5 Uncommon, Yet Brilliant Ways Water Impacts Your Health
We all know we should drink water. We even know many of the common reasons why water is so important to our bodies. But water — and its role in the body — go even deeper and more complex than many of us know. Just take a look at these five uncommon, yet brilliant ways water impacts our health!
1. Water is essential for life, but not just for us humans. Life also includes the tiny tenants we carry with us everywhere, our microbiota (an assortment of various microorganisms that live inside us). Water is vital not only for their livelihood, but also for their functions that support our bodies. Did you know that in the spirit of mutual interest, they create metabolic byproducts such as short chain fatty acids that in turn stimulate water and sodium absorption in our bodies’ intestines, aiding whole body hydration? So keep hydrating because not only does your life, but the lives of trillions of organisms depend on it.
2. Water outside our bodies can have health benefits just like water inside our bodies has health benefits. For example, have you ever heard about the “mammalian dive reflex?”
This phenomenon is where water triggers an immediate response in lowering blood pressure.
In 1962, Per Scholander, a Swedish-born researcher working in the United States, gathered volunteers and instructed them to dive down into the bottom of a large water thank. Immediately their blood pressure dropped. He tried again, this time requesting that the volunteers strap themselves into exercise machines in the bottom of the tank, hold their breath, and work out to see if their blood pressure would increase. The opposite happened; instead their blood pressure continued to decrease. Scholander called this the master switch, referencing an evolutionary adaptation to counteract asphyxia. Water activated this switch while diving in the test.
You can trigger this master switch simply by splashing your face with water. In addition to lowering blood pressure, this will rush blood into your vital organs, which is why when you splash cold water on your face you feel more alert.
3. Do you suffer constant battles with allergies? Grab a glass of water (or a couple as a matter of fact). When our bodies undergo mild dehydration our hypothalamus releases histamine. Histamines are compounds that are a normal part of our bodies’ allergic response, and they are most well-known in association with the sneezing, itching, red noses, and watery eyes of seasonal allergies. When levels of histamines get too high you experience allergy-like symptoms.
Drinking water, and eliminating dehydration, can reduce histamine released in the body — and may help your allergy-like symptoms.
4. Water provides structure integrity in our bodies, from absorbing damage to vital organs such as our brain to other more recently studied functions such as the role it plays in the fibroblasts cells. These cells lay the foundation for all connective tissue in the body, eye cornea, heart valves, cartilage, ligaments and so forth (it’s a long list). Water plays a role in holding our body together! One connective tissue we are learning more about holding great promise to treat various physical dysfunctions is the fascia, which is Greek for “band.” In the words of Tom Myers from Anatomy Trains:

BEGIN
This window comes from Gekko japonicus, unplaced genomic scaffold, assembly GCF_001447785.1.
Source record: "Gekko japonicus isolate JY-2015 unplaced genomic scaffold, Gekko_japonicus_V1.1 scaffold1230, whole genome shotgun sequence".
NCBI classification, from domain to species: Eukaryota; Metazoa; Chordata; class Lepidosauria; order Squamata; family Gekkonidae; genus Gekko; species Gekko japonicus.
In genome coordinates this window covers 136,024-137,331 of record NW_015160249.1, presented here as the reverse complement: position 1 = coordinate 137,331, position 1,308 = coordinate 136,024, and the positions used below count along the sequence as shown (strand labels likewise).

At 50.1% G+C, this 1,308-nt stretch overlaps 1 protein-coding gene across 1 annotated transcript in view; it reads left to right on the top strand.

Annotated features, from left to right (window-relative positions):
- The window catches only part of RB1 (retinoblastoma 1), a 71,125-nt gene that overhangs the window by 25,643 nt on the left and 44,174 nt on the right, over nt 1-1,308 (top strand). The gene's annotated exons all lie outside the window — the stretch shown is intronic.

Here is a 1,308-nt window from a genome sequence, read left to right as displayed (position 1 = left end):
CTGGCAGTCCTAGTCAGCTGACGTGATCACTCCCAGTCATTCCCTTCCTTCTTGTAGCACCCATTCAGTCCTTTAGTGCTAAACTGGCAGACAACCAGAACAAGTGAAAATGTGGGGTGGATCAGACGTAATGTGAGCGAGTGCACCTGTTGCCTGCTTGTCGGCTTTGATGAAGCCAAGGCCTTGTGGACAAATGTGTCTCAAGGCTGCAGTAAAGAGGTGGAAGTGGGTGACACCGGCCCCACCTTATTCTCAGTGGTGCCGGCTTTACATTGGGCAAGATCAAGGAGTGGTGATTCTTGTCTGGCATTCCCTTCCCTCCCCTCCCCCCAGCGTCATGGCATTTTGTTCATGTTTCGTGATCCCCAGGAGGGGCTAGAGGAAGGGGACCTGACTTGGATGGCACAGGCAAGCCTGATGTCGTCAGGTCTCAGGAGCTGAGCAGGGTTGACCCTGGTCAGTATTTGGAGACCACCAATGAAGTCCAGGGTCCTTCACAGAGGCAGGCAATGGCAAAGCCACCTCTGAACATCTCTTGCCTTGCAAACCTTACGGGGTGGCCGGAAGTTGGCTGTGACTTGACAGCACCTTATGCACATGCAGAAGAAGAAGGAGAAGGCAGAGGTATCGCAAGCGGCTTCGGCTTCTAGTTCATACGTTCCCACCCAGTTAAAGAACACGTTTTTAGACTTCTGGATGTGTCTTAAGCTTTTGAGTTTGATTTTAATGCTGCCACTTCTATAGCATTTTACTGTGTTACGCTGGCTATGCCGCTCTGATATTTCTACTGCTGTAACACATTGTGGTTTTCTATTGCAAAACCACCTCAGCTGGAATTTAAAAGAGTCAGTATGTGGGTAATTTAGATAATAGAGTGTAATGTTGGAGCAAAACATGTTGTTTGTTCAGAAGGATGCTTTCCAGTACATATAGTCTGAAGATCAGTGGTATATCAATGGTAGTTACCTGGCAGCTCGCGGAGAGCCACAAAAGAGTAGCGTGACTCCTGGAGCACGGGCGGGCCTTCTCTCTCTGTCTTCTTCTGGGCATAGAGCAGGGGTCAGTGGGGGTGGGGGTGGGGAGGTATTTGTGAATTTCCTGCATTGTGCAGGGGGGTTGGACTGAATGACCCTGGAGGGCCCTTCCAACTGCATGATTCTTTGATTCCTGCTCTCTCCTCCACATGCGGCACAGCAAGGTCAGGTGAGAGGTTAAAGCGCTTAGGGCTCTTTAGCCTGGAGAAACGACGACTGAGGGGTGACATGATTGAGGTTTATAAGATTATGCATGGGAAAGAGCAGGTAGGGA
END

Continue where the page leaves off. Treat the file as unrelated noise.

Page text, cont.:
“Fascia is the biological fabric that holds us together. You are about 70 trillion cells all humming in relative harmony; fascia is the 3-D spider web of fibrous, gluey, and wet proteins that hold them all together in their proper placement. How fascia works as a whole — our biomechanical regulatory system — is highly complex and under-studied. Understanding fascia is essential to the dance between stability and movement — crucial in high performance, central in recovery from injury and disability, and ever-present in our daily life from our embryological beginnings to the last breath we take.”
How important is the fascia? The fascia has its very own independent vascular network — bonghan ducts — which communicates throughout the whole body. Water enriches fascia arranged as liquid crystals, and it is essential for the structure of this system. That, my friends, is one of the marvels of life and we are just scratching the surface.
5. Gerald Pollack who runs a laboratory out of the University of Washington, proposes a very unique function of water. It has the possibility to act like a battery across cellular membranes being “charged” by the sun — both by the heat it emits and the light wavelengths that promote water structure in the cells of body. This is what Dr. Pollack calls exclusive zones (EZ); he challenges the view of water as simply a suspension medium where proteins, enzymes and all other molecules simply float and use water as a means of transports. It does play those roles, but it plays even more vital roles.
“To understand biology we need to understand water, otherwise we will never truly and fully understand biology,” Pollack says. Water is not solely a passive medium in our bodies, but a metabolic reactant, product, catalyst, chaperone, messenger and controller. Water is essential for bimolecular recognition and orchestrates our cells’ machinery. An interesting current review has considered the versatility and adaptability of intracellular water in engaging in a wide range of cellular biochemistry.
We KNOW water is essential to life, but the properties, functions and extent to which that occurs are still widely unknown. We haven’t scratched the surface of how critical and widespread the role of water is in our health. It makes it seem so stupid to simply “forget” to drink water or be “too busy” to hydrate our bodies. Are you too busy to live?
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